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Storm to Bring Heavy Rain, Strong Winds to Conn. Tomorrow

A powerful storm system off the Atlantic coast will bring miserable weather conditions to areas from the mid-Atlantic coast to New England this week, and forecasters say it’s just the first of multiple storms that take aim at the Northeast during the final week of October.The storm has been categorized as a nor’easter since it will be spreading northeasterly winds along the coast and is the first such storm of the season to impact the region. The nor’easter is expected to quickly strengthen as it moves along the Eastern Seaboard but is expected to lose forward speed and become stationary off the Northeast coast late Monday evening.

As the storm strengthens, it could undergo a period of rapid intensification known as bombogenesis, which is when the central pressure of a storm drops by 0.71 of an inch of mercury (24 millibars) or more over a 24-hour period to become what is known as a bomb cyclone. Two similar storms developed in the northern Pacific and slammed into the western U.S. late last week and over the weekend. Regardless of whether the nor’easter is classified as a bomb cyclone, it is likely to bring significant impacts to the Northeast. “An early-season tempest could bring a wind-driven, chilly rain to portions of the Northeast from Monday through Wednesday,” adding that flooding could be a significant concern across southern New England. Heavy rain will move into the New York City area Monday evening before it pushes into central and southern New England where it will continue to unload rain on Tuesday.

The intense rainfall could result in flooding issues in low-lying and poor drainage areas. The rain is forecast to diminish in intensity by Wednesday morning, but some light rainfall could persist throughout the day near the coasts. Forecasters say one added concern with the storm besides its strong winds and drenching rain is that it will target areas that were slammed by Tropical Storm Henri and Tropical Rainstorm Ida during the summer.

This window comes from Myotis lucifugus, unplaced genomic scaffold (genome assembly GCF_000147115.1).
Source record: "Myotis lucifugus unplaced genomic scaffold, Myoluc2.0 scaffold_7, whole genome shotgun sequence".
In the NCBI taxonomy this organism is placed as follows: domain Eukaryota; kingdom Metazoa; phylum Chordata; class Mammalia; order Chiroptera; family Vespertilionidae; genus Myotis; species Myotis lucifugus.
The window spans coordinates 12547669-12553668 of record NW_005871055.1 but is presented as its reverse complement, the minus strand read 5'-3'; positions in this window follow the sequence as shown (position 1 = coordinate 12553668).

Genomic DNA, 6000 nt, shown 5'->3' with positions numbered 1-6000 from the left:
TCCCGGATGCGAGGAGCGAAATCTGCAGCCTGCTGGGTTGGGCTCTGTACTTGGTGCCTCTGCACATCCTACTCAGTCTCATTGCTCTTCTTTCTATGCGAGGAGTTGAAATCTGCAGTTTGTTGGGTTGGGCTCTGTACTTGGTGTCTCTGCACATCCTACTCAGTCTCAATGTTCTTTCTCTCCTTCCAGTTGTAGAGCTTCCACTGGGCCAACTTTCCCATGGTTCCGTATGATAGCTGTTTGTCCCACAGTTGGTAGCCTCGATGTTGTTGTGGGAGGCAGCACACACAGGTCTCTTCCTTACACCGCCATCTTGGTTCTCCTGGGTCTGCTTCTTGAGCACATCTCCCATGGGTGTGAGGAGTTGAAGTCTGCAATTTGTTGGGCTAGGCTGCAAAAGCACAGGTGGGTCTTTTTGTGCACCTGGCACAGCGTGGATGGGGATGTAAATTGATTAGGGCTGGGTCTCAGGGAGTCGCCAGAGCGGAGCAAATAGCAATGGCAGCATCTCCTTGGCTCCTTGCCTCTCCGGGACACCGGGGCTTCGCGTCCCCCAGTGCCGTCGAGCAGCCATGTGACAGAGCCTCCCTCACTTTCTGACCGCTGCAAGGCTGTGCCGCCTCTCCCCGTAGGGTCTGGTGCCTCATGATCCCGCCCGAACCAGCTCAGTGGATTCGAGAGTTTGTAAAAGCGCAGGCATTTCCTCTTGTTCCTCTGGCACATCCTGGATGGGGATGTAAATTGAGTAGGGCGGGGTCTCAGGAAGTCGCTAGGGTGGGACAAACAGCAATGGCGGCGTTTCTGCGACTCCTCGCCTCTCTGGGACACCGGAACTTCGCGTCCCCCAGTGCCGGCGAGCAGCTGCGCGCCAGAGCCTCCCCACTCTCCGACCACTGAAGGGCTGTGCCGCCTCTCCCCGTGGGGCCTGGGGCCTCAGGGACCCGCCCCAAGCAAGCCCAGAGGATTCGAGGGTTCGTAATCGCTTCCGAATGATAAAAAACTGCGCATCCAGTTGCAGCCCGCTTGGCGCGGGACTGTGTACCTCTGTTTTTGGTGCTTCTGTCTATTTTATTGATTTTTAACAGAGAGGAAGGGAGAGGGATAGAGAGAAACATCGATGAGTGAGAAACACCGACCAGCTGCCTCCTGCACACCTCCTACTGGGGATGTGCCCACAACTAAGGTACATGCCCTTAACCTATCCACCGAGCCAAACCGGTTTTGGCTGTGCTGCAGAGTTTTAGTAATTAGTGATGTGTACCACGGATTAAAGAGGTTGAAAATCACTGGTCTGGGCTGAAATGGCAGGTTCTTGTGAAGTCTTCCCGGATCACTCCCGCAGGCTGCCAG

Impacts from the storm in southern New England will be similar to what Henri caused in late August where travel delays and power outages were widespread. The heaviest rainfall amounts are expected in Massachusetts, Connecticut and Rhode Island as a widespread 4-8 inches is predicted across these states. Areas that experience particularly intense and long-lasting rainfall will pick up totals near the high end of this range, with 10 inches from Monday night through Wednesday. Elsewhere, rainfall totals of 2-4 inches are forecast from far southern Maine through eastern New York and a large portion of New Jersey.

Localized flooding cannot be ruled out, but flooding incidents will be less widespread. Travel delays could still become a problem where water ponds on roadways. From Nova Scotia westward into the Adirondacks and south into eastern Pennsylvania and Delaware, 1-2 inches of rain are anticipated. Flooding will not be a substantial concern in this area. While some roadways may have standing water during periods of heaviest rainfall, impacts in this area will remain minor.

Defining features of a nor’easter can include howling winds that could be damaging at times. There will be no exception with this storm as winds are expected to gust from 40 to 60 mph from the coasts of New Jersey Tuesday to the southern shore of Nova Scotia in Atlantic Canada by Wednesday.

The most intense winds will be confined to the Cape Code area and northward to coastal New Hampshire. Cities such as Provincetown, Plymouth and Boston, Massachusetts, could experience wind gusts from 60 to 80 mph Tuesday night.

As the storm intensifies off the New England coast Tuesday and Wednesday, blustery onshore winds reaching nearly 80 mph in spots will bring the possibility for coastal flooding, beach erosion and power outages. With a late start to the fall-foliage season underway across southern New England, many trees still have plenty of leaves on them, making the possibility for downed trees due to strong winds a possibility too.

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